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Vampires

ENTERTAINMENT
October 22, 2011 | By Mary McNamara, Los Angeles Times Television Critic
NBC's "Grimm" and ABC's "Once Upon a Time" are two structurally different shows — one is a police procedural, the other a family drama — that share the same twist: fairy tales as historical nonfiction. In "Grimm," David Giuntoli plays Nick Burckhardt, a Portland, Ore., police detective who discovers that he is the latest in a long line of second-sighted slayers, sort of like Buffy only with fairy-tale monsters instead of vampires. In "Once Upon a Time," Jennifer Morrison (late of "House")
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ENTERTAINMENT
September 5, 2008 | Mary McNamara, Times Television Critic
THE BEST thing about Alan Ball's new vampire series "True Blood," which premieres on HBO Sunday, is the opening credits. The jittery compilation of unnerving images -- prayer meetings and road kill, ghostly children and swamp scenery -- is creepy, evocative and tantalizing. Unfortunately, it is also utterly unconnected to the show that follows. For reasons known only to himself, Ball decided to take Charlaine Harris' light, fun series of Southern Vampire Mysteries and turn it into a heavy-handed political fable with vampires, recently rendered "safe" by the creation of the synthetic Tru Blood as stand-ins for the disenfranchised.
ENTERTAINMENT
November 15, 1992 | MICHAEL WILMINGTON, Michael Wilmington is a frequent contributor to Calendar
Authors strive to create immortal characters; movie actors long to play them. And what film character achieves immortality quite like Count Dracula, Transylvania's venerable, life-seeking, blood-drinking Lord of the Undead? Ever since 1922, when Max Schreck first gave him silent life in F. W. Murnau's German classic, "Nosferatu," Dracula has been through one cinematic resurrection after another.
ENTERTAINMENT
January 14, 2010 | By Patrick Kevin Day
An Australian billboard showing the physical deterioration of a pretty young woman over two years of drug abuse inspired "Daybreakers" creature designer Steven Boyle to give the film's badly mutated "Subsiders" vampires similar characteristics. "When people see the Subsiders, I wanted them to feel pity and disgust before they felt fear," Boyle said. While some of the vampires got away with minimal makeup, performer Bryan Probets had to wear a full-body foam latex suit. Everything was covered except for the inside of his ears and the soles of his feet.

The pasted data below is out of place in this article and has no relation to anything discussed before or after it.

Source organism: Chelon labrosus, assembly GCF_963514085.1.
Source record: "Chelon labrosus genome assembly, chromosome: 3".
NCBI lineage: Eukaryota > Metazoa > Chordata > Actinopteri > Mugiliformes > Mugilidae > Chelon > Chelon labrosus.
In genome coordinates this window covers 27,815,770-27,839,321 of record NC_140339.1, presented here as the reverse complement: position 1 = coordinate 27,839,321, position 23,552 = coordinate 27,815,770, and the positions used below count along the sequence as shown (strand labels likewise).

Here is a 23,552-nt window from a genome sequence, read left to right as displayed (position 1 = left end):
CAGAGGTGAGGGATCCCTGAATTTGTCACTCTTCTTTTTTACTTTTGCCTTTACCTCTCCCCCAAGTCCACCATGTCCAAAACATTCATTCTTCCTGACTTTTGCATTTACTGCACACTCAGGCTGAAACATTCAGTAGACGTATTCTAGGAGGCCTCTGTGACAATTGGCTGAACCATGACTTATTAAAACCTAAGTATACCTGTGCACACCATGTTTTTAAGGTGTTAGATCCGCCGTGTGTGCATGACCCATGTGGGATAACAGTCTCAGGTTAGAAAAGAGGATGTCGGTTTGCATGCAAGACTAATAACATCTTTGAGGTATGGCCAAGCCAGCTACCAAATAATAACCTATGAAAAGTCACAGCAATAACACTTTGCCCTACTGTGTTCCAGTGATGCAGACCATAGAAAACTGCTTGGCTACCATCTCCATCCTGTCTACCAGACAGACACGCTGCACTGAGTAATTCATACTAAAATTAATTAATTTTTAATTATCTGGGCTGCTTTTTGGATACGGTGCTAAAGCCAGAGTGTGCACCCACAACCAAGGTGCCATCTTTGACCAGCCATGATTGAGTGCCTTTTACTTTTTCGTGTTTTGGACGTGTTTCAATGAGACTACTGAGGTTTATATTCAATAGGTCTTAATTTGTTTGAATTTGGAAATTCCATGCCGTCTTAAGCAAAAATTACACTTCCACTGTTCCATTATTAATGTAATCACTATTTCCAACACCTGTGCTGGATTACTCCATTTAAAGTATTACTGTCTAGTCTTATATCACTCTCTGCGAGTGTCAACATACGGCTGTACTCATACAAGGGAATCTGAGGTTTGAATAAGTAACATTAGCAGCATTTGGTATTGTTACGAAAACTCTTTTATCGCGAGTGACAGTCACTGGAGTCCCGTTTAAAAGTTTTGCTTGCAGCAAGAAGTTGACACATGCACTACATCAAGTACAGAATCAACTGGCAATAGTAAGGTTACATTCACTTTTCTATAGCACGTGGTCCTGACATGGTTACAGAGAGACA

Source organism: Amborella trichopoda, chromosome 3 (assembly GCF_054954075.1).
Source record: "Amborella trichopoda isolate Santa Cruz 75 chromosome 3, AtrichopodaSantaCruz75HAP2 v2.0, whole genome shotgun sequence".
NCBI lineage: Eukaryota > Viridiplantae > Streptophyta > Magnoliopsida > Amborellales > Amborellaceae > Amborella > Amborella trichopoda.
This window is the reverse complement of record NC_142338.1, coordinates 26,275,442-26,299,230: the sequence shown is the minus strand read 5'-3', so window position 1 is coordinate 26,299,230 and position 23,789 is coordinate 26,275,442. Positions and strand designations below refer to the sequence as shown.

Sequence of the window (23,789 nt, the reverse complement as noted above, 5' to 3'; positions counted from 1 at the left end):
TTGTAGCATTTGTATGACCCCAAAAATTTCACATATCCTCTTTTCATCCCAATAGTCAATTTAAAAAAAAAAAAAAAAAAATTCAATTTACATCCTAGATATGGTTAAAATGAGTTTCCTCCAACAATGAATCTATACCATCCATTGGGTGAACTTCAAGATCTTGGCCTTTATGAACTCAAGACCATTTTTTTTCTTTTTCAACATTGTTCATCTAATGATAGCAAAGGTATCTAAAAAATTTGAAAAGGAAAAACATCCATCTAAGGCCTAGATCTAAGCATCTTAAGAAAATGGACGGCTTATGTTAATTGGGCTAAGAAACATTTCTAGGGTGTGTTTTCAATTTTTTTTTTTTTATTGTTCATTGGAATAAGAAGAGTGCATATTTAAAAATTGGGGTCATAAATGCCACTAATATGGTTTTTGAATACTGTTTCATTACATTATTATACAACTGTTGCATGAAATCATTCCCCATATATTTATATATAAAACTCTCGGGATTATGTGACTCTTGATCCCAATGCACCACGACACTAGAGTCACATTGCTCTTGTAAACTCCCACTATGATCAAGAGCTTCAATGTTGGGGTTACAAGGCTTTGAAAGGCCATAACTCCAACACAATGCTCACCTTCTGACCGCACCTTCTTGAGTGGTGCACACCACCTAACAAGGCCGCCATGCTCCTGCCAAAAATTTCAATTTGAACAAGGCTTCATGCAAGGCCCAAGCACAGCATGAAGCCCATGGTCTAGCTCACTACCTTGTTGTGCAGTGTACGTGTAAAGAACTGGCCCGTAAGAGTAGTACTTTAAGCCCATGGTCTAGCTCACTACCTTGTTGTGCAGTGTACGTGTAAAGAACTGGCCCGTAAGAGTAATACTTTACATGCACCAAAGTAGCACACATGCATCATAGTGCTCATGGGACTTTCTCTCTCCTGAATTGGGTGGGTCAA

ENTERTAINMENT
May 2, 2010 | By Yvonne Villarreal, Los Angeles Times
The 1950s gave us the Rat Pack. The ‘80s, the Brat Pack. These days, the Wolf Pack is roaming the film scene. Although the "Twilight" franchise may have helped spur the vampire craze with the Cullen brood, the saga's gang of shape-shifters is bringing sexy back to werewolves. And in "The Twilight Saga: Eclipse," which hits theaters June 30, that's no different. "The Cullens are very reserved," said Alex Meraz, who plays Wolf Pack member Paul. "They're vampires, but they're not out killing people.
ENTERTAINMENT
March 3, 2011
The Official Twilight Convention: Finally, somebody starts paying attention to little Stephenie Meyer's fantasies of repressed teen desire filtered through the prism of bloodthirsty but sort of ethical vampires. There will be something for every fanatic at this conference celebrating Meyer's series of books and movies, including a panel on bloodsucker lexicon, a karaoke party with Tinsel Korey and Julia Jones, and a vampire ball where you should be able to strut in your finest velvet and high collar.
ENTERTAINMENT
August 19, 2013 | By Alan Eyerly
Mysterious faerie/vampire Warlow (Rob Kazinsky) reveals his monstrous self -- and eventually gets staked in the heart -- on “Radioactive,” the sexy, gory, action-packed Season 6 finale of HBO's “True Blood.” Sookie Stackhouse (Anna Paquin) breaks the news to Warlow that she's not ready to go vampire and spend eternity together. Her vamp friends are safe, no longer needing Warlow's sun-resistant blood, so maybe dating is better than nuptials. As for her undead friends, they're dancing in the daylight, stripping off their Vamp Camp prison garb and engaging in orgiastic sex. They also want to play croquet and volleyball.
NEWS
October 25, 1994 | CAROL J. WILLIAMS, TIMES STAFF WRITER
A neck-biting nobleman dispatched by 19th-Century literature to haunt this wind-swept outreach of Transylvania has stirred to life in the post-Communist era as the embodiment of a culture clash between patriotic Romanians and Hollywood. Romanians, only recently acquainted with the Western version of Dracula, are spurning the caped count of Irishman Bram Stoker's 1897 novel. That's because they fear the fictional vampire--and his celluloid successors--may taint the reputation of a real-life hero.
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